Has the situation affected you on a personal level, Brett? As an artist, not being able to perform or tour. I don’t know what it’s like where you are, but some bands haven’t been able to rehearse.
It’s been really tough. Psychologically, this whole thing’s been really trying. Aside from the pandemic and all that, the mishandling of it by our fellow Americans and the federal government etc., since Trump has been President, things have been tense already, and pretty tough on the spirit. When you compound a pandemic that turns everything on its head, it’s been pretty tough, especially since our primary form of making money is now lost to us for the indeterminable future. So not knowing for how long I’m going to be able to pay my bills, that’s a pretty big stresser.
It’s so much difficult now. It’s been hard for a long time for bands to make money since the Internet came around and enabled people to steal it or “borrow” it, or “just listen to it” or whatever they want to call it. You’re on a label, but they’re not making a lot of money and no one’s making money from recorded work anymore. I can understand how hard it is to get anything financial out of it, and the longer this goes on, the harder it’s going to be for everyone.
It doesn’t just come down to, theoretically, whenever bands are going to be able to tour again and people are going to be able to see shows. It’s not quite as simple as that, because every artist, every musician in existence is going to be trying to do the same thing at the same time! You try to book a tour and 500 other bands are trying to play at the same time, that’s something that… I don’t know what the answer to that is. It’s going to make things a lot harder.
At least you now have the album there. A lot of bands have probably held off their albums too. Did you have any plans to do that or was there any pressure from your label to do that?
No, there’s no pressure from Nuclear Blast but… the album was done, except for the mastering, our part of it was done by the end of 2019 – the recording, mixing and everything, so the original plan was the put the album out in mid-year, summer, I guess, so we could do the festivals and everything. But when the lockdowns happened, all the record pressing plants closed, so you can’t release a record if there’s no actual record to release! And then we were like, no one knows how this is going to be, maybe it will be better in a couple months, maybe we can go on the road at the end of the year… when that became obviously not the case, we just put it out. I don’t want to sit on a record for two years!
That would have been hard, because it’s already been ten months. That must be the toughest part for a band, when you’ve done all the production and post-production, waiting for the release date.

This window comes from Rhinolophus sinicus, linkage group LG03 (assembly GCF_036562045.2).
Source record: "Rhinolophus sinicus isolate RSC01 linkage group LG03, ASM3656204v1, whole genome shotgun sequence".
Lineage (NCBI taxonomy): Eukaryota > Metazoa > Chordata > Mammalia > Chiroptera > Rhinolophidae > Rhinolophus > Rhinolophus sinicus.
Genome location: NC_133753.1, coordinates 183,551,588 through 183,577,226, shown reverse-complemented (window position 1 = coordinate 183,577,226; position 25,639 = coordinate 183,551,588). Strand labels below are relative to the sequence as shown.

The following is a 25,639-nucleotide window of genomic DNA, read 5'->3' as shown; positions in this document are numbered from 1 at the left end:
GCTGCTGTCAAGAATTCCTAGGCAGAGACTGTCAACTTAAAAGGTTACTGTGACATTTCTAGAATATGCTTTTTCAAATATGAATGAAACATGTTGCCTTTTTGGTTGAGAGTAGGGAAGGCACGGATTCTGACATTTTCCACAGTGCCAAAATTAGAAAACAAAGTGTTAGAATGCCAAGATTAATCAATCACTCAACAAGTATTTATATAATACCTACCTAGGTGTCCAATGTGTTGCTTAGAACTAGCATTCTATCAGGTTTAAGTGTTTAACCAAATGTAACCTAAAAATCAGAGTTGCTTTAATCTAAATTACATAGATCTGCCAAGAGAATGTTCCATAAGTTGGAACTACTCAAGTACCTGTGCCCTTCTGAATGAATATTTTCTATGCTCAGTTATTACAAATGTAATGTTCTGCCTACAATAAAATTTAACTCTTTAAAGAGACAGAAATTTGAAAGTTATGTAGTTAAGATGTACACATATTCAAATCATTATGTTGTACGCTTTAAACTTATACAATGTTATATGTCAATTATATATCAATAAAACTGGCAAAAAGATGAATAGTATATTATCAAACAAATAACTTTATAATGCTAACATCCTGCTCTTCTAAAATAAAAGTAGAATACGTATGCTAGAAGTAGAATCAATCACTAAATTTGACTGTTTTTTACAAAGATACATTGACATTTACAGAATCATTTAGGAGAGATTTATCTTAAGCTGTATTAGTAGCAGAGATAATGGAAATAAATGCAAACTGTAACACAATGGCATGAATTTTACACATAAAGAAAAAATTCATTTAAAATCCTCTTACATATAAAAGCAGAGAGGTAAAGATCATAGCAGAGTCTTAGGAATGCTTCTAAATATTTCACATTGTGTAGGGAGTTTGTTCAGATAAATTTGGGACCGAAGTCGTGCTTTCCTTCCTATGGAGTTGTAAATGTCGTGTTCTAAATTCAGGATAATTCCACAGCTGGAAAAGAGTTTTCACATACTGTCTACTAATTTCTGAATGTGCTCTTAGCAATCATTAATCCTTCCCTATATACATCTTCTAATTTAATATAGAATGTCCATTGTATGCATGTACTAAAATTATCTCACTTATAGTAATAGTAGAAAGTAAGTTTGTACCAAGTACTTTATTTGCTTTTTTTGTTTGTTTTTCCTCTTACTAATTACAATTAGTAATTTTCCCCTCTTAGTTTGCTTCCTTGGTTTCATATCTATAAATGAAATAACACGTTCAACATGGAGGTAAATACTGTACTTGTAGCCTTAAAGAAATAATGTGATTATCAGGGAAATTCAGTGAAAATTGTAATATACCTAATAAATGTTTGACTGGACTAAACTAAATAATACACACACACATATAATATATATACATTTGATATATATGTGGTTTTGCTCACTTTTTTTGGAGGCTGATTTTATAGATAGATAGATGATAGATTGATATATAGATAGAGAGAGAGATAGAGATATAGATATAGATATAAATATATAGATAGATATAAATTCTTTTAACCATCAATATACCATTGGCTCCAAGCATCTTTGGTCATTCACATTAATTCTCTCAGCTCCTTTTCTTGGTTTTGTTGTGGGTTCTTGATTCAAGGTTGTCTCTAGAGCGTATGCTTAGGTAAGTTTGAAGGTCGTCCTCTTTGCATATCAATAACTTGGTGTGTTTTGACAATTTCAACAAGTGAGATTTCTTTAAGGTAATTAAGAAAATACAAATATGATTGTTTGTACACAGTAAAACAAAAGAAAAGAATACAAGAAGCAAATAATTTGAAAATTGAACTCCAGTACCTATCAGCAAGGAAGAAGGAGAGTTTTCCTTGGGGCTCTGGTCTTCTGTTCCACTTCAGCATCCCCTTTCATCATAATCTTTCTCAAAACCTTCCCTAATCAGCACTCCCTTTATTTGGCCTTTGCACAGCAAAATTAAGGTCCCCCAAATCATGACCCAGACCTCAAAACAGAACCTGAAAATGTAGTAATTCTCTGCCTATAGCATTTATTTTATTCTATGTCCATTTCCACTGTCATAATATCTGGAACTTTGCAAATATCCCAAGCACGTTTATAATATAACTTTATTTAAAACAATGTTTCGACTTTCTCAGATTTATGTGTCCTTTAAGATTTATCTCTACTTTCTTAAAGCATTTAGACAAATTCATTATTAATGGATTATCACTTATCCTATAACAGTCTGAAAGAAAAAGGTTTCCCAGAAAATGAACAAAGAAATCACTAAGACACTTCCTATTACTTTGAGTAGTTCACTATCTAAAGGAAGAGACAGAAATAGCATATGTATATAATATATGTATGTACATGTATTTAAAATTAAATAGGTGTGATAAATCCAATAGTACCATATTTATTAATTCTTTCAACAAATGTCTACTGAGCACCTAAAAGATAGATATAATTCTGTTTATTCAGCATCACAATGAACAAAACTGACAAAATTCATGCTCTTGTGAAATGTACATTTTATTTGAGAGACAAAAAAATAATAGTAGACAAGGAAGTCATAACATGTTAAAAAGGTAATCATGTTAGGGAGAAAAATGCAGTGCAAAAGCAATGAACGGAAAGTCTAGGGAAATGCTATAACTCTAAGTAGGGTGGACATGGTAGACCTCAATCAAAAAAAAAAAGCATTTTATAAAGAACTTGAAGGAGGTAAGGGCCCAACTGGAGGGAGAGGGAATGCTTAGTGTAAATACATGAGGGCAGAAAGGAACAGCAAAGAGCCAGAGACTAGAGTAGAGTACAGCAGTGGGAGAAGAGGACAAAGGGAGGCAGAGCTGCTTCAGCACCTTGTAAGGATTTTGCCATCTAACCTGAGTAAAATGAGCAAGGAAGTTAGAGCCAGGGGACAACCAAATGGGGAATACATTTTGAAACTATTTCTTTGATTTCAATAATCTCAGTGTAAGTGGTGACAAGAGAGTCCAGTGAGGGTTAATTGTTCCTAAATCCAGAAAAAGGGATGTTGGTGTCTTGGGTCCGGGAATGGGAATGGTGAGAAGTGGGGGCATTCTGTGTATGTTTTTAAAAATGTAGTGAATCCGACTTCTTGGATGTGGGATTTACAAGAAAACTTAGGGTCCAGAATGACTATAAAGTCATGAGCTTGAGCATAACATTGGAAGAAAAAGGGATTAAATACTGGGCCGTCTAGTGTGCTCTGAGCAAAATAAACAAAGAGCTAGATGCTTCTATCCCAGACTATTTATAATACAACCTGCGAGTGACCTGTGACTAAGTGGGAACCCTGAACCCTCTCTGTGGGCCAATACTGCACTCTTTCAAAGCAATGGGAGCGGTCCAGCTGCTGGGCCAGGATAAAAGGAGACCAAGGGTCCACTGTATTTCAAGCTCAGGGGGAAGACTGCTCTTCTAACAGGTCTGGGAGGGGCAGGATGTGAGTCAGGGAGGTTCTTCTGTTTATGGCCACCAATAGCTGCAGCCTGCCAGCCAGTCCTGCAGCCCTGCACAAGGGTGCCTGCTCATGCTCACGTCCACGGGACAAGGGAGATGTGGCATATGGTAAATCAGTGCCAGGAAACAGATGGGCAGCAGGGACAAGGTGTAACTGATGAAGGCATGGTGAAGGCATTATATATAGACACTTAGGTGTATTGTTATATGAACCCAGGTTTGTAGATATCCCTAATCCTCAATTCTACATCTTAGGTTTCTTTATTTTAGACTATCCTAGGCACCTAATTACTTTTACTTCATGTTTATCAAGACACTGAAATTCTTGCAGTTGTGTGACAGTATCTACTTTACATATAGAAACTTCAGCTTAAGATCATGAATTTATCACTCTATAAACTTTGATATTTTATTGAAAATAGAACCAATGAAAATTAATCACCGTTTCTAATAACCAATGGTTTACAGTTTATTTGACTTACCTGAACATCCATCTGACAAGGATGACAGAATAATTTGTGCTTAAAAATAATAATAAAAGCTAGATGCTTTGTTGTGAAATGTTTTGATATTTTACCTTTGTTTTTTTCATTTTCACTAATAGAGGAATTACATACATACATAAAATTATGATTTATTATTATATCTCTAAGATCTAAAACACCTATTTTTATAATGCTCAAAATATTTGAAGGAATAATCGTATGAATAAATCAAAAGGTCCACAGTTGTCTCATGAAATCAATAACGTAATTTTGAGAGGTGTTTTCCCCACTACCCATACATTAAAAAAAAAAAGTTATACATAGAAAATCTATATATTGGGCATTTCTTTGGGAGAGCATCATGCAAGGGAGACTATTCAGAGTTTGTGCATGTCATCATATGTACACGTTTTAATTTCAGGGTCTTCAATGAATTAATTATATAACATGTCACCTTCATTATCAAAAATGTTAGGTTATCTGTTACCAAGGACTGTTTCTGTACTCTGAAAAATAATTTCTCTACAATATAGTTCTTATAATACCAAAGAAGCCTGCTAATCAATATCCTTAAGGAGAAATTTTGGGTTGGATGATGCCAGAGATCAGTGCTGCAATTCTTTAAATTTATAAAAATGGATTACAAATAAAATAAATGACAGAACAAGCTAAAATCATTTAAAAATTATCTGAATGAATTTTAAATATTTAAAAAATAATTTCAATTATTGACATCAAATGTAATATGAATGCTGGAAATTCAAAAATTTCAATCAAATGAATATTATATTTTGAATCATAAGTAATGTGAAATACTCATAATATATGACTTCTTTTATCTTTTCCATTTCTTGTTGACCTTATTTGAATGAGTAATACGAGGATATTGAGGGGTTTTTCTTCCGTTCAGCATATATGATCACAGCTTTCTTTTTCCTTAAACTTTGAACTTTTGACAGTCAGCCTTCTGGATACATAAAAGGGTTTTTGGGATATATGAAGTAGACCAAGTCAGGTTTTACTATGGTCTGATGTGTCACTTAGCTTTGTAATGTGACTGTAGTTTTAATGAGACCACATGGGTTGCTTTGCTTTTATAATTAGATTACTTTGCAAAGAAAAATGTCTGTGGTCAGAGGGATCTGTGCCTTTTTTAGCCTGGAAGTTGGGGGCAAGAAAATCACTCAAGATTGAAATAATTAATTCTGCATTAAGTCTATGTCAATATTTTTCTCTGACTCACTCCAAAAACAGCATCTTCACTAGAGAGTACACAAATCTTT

I’ve been so excited to get it out. When you wait on something you’ve worked so hard on, you want people to hear it of course. Then when you have to wait almost an entire year for anyone to hear it… you learn to be very patient, I suppose!
I ask this a lot, but it’s often hard to answer because it’s like asking who your favourite child is, but is there a song on Forgotten Days that has a particular resonance for you personally?
That’s particularly hard to answer, because I like all the songs. I guess it is like choosing between your kids, which one of them sucks?! Haha! I hope none of them suck! I genuinely do like all of the songs, but there’s probably two that stick out for various reasons. Of my songs, the songs I wrote, I like Silver Wings because it’s probably a quintessential Pallbearer song – it’s a big epic. When we were working on that song it came together pretty much as I heard it in my head, which doesn’t always happen. And the other, one of Joe’s songs, I particularly like Caledonia. It manages to be kind of weird and progressive in places, but it’s also personal and emotional. It runs through a gamut of different moods and feelings. That’s a hard question, really, because when you spend so much time living in the world of these songs, and you focus on how do you get the lyrics, and how do you get this idea across and how do you create this feeling? How do you put this feeling into words that fit this musical idea? It’s a big undertaking. So when you’re asked, What’s your favourite? It’s pretty hard! I might have a different answer tomorrow, and that would be accurate too. I’d have something to say about all the songs.
Of course you would, and I’d be more surprised if you said you didn’t like any of them!
Hahaha! They all suck! Don’t listen to any of them!
I have to finish up by saying that I think Pallbearer is the best name for a doom band I’ve ever heard!
Ha! Thanks for that man. Dude, when Joe came up with that, it was like, that’s perfect man! Because band names are so hard to come up with. It’s like all the good ones have mostly been taken, so for us it was, Nobody’s done that? We gotta get that one!
It must have been a surprise to find it hadn’t been used yet.
It was a huge surprise. And it’s a one-word name. One-word band names, you think they’ve all been taken! But, apparently not.